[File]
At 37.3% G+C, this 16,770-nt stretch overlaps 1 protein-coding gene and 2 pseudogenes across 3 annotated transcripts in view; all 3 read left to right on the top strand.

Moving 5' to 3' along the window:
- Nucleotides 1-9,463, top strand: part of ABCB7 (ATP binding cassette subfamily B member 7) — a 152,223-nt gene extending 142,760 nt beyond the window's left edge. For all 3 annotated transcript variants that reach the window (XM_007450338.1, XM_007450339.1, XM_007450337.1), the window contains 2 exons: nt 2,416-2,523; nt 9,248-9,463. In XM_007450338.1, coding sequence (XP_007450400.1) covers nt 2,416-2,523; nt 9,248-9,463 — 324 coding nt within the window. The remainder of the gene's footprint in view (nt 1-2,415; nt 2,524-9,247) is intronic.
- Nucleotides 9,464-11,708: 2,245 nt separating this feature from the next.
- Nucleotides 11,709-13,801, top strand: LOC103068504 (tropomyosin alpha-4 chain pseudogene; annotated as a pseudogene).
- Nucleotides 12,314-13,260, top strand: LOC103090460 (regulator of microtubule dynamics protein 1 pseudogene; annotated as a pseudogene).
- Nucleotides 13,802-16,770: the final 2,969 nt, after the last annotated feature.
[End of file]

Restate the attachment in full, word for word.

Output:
At 37.3% G+C, this 16,770-nt stretch overlaps 1 protein-coding gene and 2 pseudogenes across 3 annotated transcripts in view; all 3 read left to right on the top strand.

Moving 5' to 3' along the window:
- Nucleotides 1-9,463, top strand: part of ABCB7 (ATP binding cassette subfamily B member 7) — a 152,223-nt gene extending 142,760 nt beyond the window's left edge. For all 3 annotated transcript variants that reach the window (XM_007450338.1, XM_007450339.1, XM_007450337.1), the window contains 2 exons: nt 2,416-2,523; nt 9,248-9,463. In XM_007450338.1, coding sequence (XP_007450400.1) covers nt 2,416-2,523; nt 9,248-9,463 — 324 coding nt within the window. The remainder of the gene's footprint in view (nt 1-2,415; nt 2,524-9,247) is intronic.
- Nucleotides 9,464-11,708: 2,245 nt separating this feature from the next.
- Nucleotides 11,709-13,801, top strand: LOC103068504 (tropomyosin alpha-4 chain pseudogene; annotated as a pseudogene).
- Nucleotides 12,314-13,260, top strand: LOC103090460 (regulator of microtubule dynamics protein 1 pseudogene; annotated as a pseudogene).
- Nucleotides 13,802-16,770: the final 2,969 nt, after the last annotated feature.